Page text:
Wanting to make full use of my food dehydrator, I thought I’d try to dry up some foods that would be good ingredients to have on hand for those days when we couldn’t make it to the store. I decided on one of my favorites: red bell peppers.
I’d only dried apples up to now, so I thought it was time for me to branch out. Besides, I like the idea of drying and storing ingredients that can be added to the rice and beans that we keep in the pantry for the zombipocalypse. (No, we are not survivalist-types, but with more and more weather events, viruses, and who-knows-what, it’s smart to be prepared, yes?)
Here’s the process from start to finish.
Prepare the peppers.
Remove the stickers and wash your peppers. Cut around the stem and pull it out.
Cut the pepper in half. Remove all the seeds and cut off any white pulp.
Next, I sliced each pepper into 8 to 10 slices per pepper.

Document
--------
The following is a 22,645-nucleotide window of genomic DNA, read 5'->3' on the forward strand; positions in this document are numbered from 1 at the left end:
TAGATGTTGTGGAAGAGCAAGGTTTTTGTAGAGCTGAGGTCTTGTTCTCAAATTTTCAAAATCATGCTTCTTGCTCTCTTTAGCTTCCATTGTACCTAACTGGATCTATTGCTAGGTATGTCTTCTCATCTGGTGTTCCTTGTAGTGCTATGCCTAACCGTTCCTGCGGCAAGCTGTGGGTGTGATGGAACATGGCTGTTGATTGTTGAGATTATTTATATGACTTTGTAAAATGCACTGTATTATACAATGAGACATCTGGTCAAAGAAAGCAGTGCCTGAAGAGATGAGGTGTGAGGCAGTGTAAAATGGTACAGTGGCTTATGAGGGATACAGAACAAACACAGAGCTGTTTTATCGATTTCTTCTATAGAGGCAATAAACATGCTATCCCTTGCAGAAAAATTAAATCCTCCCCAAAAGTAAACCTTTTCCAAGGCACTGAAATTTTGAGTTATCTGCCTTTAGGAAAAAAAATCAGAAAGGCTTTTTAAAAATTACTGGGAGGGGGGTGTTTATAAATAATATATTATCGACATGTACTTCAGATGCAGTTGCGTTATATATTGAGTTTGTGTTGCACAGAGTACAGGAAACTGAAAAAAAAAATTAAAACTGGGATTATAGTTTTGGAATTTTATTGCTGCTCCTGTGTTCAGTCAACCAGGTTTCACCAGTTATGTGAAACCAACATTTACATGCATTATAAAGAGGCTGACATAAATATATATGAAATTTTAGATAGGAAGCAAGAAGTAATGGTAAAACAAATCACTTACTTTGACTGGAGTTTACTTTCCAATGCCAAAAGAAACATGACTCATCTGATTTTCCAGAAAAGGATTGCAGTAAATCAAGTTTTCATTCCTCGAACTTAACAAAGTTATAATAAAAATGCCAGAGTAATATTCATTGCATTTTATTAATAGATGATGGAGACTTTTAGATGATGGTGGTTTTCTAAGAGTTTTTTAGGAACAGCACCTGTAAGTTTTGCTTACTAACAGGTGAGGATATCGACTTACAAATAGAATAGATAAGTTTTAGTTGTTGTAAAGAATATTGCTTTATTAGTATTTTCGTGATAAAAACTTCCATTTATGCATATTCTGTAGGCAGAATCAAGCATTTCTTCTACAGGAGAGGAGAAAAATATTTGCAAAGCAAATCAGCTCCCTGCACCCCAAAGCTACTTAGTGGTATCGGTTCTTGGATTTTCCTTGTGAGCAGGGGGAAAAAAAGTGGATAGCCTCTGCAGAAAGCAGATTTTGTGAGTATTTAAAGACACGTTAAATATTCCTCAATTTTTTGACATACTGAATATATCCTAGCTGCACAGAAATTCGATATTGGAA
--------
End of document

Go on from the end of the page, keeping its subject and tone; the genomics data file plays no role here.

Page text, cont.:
Arrange on the tray.
Place the slices on the dehydrator tray, arranging them so that they have plenty of space for air flow around them. The instructions I found online said to place them wet-side-up, but I don’t know if it matters whether your dehydrator has its heating element in the base or the lid of the unit.
Of course, you can also dice your peppers, which, depending on how you plan to use them, might be more convenient. Here’s a pic of a tray with diced peppers. I just tossed them onto the tray and distributed them as evenly as possible, not being concerned with whether they were skin-side up or down.
Dry your peppers.
Different dehydrators will take different amounts of time, but plan for this to take a little more time than you would need for apples, because peppers consist of so much water. I believe I dried mine at 165 degrees for 26 hours.
The finished peppers are extremely crispy, so much so that they were difficult to break up when I cooked with them that night. I chopped them into smaller pieces, and vowed that the next time I do this, I’ll dice the peppers instead of drying slices.
We simmered the peppers in a curry sauce for 20 minutes, and they were a wonderful ingredient to add to our lentils.
(P.S.: When I link to stuff on Amazon I use a referral link. Because, why not?)